The top Republican on the House appropriations committee criticized the Defense Department on Tuesday for not making the situation in Mexico as big a priority as Afghanistan.
Rep. Jerry Lewis, R-Calif., said the situation in Mexico is far more important than Afghanistan at this point. “We need to raise this to a higher level,” Lewis told The Associated Press.
Speaking at a homeland security subcommittee hearing, Lewis praised the Homeland Security Department for using unmanned aerial vehicles along the border, but he slammed DoD for not providing helicopters to patrol the U.S.-Mexico border.
Since 2008, about 7,000 people have been killed in the drug wars, and violence is spilling into U.S. cities in some parts of the country.
Lewis said every major city in the U.S. is affected by the drug wars. There have been reports of drug cartel members settling scores with adversaries in such places as Atlanta, Phoenix and Birmingham, Ala.
The U.S. has given Mexico money and support as part of the Merida Initiative to combat drug trafficking.
Last week, America’s top military officer, Adm. Mike Mullen, chairman of the Joint Chiefs of Staff, traveled to Mexico to confer with Mexican leaders about the Merida Initiative–a plan to flood the U.S.-Mexican border region with $1.4 billion in U.S. assistance for law-enforcement training and equipment, as well as technical advice and training.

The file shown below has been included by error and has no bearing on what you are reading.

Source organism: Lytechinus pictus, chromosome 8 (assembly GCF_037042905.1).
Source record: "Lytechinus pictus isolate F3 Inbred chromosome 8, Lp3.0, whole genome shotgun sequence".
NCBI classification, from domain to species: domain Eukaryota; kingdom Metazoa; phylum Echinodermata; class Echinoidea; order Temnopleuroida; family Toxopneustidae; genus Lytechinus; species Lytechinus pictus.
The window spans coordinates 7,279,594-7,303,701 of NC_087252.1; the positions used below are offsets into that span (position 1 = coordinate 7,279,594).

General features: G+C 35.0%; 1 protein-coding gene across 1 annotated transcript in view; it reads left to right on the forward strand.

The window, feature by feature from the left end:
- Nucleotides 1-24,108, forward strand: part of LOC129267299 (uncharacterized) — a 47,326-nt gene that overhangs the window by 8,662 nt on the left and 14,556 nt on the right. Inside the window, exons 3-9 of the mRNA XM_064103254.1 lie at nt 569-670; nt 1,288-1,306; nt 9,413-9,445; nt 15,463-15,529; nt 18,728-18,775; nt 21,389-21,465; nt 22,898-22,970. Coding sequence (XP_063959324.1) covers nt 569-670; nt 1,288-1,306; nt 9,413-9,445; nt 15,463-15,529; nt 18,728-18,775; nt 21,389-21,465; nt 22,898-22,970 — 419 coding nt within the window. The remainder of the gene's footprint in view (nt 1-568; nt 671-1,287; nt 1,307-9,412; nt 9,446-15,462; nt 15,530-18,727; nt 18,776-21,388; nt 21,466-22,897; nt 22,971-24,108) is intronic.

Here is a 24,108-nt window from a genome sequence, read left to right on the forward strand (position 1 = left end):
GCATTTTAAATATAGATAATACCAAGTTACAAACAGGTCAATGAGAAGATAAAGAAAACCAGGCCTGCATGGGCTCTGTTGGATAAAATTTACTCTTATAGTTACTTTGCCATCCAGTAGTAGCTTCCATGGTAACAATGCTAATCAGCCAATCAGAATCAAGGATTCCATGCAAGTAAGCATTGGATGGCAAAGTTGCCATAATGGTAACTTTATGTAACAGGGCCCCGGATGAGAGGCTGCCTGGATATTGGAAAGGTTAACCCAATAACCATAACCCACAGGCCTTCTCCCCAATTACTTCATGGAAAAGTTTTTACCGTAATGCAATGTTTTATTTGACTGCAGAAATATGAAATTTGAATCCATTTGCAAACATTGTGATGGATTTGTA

Most weapons the cartels are using come from the United States, said Mark Koumans, deputy assistant secretary for the department’s office of international affairs.
Earlier, Rep. David Price, D-N.C., questioned whether taxpayers are getting their money’s worth in border protection as people continue breaking through barriers to enter the United States illegally.
At a hearing on funding for border security, Price challenged the Homeland Security Department to explain why it has effective control of only 1 percent of the country’s 4,000-mile border with Canada.
Of the $3.6 billion Congress has allocated for border security, $2 billion has been spent building 610 miles of fencing along the U.S.-Mexico border.
Officials said the escalating violence among Mexican drug cartels is evidence that the U.S. border security plan is working. “They are fighting for territory,” Border Patrol Chief David Aguilar said of the drug cartels.